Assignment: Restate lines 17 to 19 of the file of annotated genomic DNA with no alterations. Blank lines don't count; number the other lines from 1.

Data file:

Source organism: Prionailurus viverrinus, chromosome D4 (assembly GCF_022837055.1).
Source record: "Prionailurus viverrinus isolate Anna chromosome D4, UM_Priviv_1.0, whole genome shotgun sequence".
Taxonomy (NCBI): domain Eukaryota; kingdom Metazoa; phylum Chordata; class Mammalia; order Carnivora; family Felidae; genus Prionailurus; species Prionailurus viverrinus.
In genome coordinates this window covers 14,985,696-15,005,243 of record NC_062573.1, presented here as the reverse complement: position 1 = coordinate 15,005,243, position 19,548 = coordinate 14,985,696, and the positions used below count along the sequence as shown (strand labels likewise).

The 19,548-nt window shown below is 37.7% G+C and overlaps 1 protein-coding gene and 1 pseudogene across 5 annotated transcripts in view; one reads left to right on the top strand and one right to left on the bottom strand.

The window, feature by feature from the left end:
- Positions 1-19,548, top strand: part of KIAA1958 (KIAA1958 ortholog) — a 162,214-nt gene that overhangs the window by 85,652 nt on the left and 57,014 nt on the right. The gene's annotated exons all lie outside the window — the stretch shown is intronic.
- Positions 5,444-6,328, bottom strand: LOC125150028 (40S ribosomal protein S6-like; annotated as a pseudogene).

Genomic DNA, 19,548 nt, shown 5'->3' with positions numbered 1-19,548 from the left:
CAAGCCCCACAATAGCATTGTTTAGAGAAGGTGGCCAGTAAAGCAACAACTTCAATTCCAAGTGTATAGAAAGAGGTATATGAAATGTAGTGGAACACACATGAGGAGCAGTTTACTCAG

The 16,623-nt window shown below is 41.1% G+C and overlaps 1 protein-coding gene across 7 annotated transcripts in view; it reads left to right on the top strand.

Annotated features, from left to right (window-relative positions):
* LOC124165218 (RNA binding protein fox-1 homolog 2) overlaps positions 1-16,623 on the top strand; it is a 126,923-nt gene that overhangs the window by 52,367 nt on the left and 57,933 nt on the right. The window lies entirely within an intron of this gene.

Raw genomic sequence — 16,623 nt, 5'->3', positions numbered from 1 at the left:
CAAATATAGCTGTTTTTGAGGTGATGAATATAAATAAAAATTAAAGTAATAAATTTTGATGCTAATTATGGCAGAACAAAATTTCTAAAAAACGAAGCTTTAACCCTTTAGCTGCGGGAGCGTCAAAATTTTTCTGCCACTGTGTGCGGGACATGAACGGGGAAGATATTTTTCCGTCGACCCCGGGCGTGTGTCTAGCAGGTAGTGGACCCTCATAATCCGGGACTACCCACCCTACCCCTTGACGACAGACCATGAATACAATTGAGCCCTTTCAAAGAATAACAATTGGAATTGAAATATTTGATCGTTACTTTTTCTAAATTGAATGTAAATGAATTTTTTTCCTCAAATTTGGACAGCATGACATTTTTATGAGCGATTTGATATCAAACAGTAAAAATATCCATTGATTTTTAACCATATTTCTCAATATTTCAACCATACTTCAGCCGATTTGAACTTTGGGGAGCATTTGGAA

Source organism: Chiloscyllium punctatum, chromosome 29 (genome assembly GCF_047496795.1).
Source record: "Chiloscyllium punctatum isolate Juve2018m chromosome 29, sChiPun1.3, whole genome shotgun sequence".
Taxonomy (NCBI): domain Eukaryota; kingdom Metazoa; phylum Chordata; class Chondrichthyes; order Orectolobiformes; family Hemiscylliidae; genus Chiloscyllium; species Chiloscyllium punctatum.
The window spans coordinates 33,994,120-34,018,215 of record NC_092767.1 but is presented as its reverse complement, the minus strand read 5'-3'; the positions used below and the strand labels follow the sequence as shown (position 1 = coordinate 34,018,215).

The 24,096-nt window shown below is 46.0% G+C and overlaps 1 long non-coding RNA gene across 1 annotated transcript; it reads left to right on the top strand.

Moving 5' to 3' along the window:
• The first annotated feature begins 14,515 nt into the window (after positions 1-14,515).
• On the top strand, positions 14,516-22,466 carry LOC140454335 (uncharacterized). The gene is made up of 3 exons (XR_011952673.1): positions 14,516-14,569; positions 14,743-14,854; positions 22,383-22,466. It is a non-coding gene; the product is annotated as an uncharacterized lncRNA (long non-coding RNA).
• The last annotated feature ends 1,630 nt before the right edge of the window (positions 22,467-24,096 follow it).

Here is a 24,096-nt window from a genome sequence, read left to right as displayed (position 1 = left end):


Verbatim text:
Source record: "Chiloscyllium punctatum isolate Juve2018m chromosome 29, sChiPun1.3, whole genome shotgun sequence".
Taxonomy (NCBI): domain Eukaryota; kingdom Metazoa; phylum Chordata; class Chondrichthyes; order Orectolobiformes; family Hemiscylliidae; genus Chiloscyllium; species Chiloscyllium punctatum.
The window spans coordinates 33,994,120-34,018,215 of record NC_092767.1 but is presented as its reverse complement, the minus strand read 5'-3'; the positions used below and the strand labels follow the sequence as shown (position 1 = coordinate 34,018,215).